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Year : 1998  |  Volume : 64  |  Issue : 1  |  Page : 12-16

A multicentric trial of loratadine and cetirizine in urticaria

Correspondence Address:
Jayakar Thomas

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Source of Support: None, Conflict of Interest: None

PMID: 20921702

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Two hundred and ten patients with chronic urticaria were divided into two groups; one group was treated with Loratadine 10mg daily while the other with cetirizine 10mg daily. The total duration of treatment was four weeks. Pretreatment and post-treatment evaluations were made. It was noticed that loratadine was superior to cetirizine in terms of a rapid onset of actions, overall clinical efficacy and minimal side effects.

Keywords: Urticaria, Loratadine, Cetirizine

How to cite this article:
Thomas J, Pandhi R K, Oberoi C, Bandopad. A multicentric trial of loratadine and cetirizine in urticaria. Indian J Dermatol Venereol Leprol 1998;64:12-6

How to cite this URL:
Thomas J, Pandhi R K, Oberoi C, Bandopad. A multicentric trial of loratadine and cetirizine in urticaria. Indian J Dermatol Venereol Leprol [serial online] 1998 [cited 2019 Oct 15];64:12-6. Available from: http://www.ijdvl.com/text.asp?1998/64/1/12/4632

  Introduction Top

In urticaria, H1 receptors mediate the pruritic, vasodilatory and vasopermeable actions of histamine.[1-3] Apart from their specific H1 receptor inhibitory action, the first generation H1 antagonists also activate muscarinic, cholinergic, serotonergic and alpha-adrenergic receptors, leading to side effects.[4] The second generation antihistamines cetirizine and loratadine selectively antagonise H1 receptors lessening the possibility of side effects. Both drugs inhibit the release of histamine from human basophils. Loratadine, in addition, inhibits other inflammatory mediators like PGD2 and LTC4[5-6] via interference with calcium transport across the cell membrane[7] and the expression of adhesion molecules[8] which may be either from the selectin, immunoglobulin or integrin families and are involved in the aetiopathogenesis of allergic inflammation. These drugs also offer the advantage of once daily dosing. Since there is no Indian report of a comparative trial of these drugs in chronic urticaria, we performed a randomized investigator-blinded parallel group study to compare their efficacy and side effects in the treatment of this common condition.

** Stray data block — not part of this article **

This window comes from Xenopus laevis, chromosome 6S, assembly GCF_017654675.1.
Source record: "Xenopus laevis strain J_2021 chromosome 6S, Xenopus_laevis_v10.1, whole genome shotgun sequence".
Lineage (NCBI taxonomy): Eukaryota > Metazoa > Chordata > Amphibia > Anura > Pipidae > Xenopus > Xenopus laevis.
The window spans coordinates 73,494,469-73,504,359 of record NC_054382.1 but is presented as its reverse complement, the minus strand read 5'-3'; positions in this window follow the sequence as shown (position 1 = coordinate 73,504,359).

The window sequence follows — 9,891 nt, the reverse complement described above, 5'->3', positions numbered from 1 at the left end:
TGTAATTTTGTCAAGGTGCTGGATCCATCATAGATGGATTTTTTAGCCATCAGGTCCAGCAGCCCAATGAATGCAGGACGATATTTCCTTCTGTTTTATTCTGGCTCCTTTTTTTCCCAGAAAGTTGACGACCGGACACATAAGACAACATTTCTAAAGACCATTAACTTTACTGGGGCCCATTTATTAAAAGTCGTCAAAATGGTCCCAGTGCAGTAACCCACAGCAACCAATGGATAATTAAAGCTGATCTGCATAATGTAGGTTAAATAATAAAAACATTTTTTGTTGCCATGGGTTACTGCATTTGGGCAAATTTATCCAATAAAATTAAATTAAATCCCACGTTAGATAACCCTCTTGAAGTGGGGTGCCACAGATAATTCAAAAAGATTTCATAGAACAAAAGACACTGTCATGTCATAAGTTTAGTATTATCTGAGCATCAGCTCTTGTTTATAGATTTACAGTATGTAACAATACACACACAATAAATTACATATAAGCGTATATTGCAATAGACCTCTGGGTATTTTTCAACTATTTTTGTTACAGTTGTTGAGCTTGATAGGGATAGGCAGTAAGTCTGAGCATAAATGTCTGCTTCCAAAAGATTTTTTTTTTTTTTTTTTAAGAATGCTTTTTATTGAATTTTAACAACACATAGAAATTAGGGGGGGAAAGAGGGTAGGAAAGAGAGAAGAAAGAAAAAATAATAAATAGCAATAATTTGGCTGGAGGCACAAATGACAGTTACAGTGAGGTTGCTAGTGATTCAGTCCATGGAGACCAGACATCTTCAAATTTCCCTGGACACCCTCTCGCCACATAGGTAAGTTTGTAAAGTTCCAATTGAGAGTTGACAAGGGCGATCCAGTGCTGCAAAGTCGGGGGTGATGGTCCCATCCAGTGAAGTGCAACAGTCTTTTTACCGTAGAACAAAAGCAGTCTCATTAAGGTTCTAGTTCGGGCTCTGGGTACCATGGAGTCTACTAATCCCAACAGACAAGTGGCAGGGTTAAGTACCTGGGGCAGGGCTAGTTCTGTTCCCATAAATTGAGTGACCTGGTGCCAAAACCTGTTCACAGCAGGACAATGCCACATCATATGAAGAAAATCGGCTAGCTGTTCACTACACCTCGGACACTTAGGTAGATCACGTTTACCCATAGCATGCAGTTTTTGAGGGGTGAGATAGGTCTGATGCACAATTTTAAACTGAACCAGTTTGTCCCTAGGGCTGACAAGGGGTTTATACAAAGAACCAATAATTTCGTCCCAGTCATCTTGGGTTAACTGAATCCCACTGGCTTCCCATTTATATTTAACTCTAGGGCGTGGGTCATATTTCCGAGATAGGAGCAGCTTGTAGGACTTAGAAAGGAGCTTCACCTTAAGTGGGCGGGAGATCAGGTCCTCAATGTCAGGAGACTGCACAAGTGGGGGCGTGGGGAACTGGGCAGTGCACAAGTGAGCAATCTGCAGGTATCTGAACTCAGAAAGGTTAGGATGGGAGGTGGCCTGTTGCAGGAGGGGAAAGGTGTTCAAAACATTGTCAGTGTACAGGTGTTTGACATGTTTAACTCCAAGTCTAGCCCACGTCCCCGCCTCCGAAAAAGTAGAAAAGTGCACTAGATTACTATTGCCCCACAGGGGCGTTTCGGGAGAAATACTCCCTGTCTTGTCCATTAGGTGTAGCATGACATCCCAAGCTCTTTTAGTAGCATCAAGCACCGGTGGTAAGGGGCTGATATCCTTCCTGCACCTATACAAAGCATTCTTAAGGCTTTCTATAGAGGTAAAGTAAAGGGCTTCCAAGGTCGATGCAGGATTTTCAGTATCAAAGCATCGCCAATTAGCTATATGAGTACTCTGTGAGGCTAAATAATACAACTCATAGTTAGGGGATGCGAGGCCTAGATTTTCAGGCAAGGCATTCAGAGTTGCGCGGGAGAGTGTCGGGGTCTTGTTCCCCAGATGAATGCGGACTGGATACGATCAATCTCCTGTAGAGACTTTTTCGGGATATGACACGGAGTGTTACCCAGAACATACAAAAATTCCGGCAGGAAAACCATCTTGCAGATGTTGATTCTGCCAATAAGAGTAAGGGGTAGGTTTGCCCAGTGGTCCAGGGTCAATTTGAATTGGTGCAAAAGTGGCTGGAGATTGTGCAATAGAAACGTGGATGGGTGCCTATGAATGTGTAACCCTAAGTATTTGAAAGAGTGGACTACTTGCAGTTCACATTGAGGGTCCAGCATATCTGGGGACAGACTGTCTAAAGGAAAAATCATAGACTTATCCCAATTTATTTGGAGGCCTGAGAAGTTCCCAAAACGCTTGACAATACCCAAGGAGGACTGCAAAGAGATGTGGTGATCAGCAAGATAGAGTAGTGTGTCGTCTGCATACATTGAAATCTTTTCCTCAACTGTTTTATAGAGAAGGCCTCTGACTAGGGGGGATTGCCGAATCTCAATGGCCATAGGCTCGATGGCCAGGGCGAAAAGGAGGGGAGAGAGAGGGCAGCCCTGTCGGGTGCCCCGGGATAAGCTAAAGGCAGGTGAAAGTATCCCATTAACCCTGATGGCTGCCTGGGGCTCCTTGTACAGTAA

Materials and Methods Top

Two hundred and ten patients in the age group of 12 to 60 years suffering from urticaria for at least 6 weeks were enrolled in a study that was conducted at five centers. They were treated with either loratadine or cetirizine 10mg daily in a single dose for 4 weeks. Exclusion criteria were a history of asthma, other systemic conditions that could interfere with the study, multiple drug allergies, known non-response to antihistamines, patients suffering from pressure urticaria or cold urticaria and women who were pregnant, nursing or using birth control pills. Also excluded were patients who had taken antihistamines for 72 hours, systemic corticosteroids for 1 month, topical steroids for 2 weeks, cromolyn for 2 weeks and decongestants for one day preceding the trial.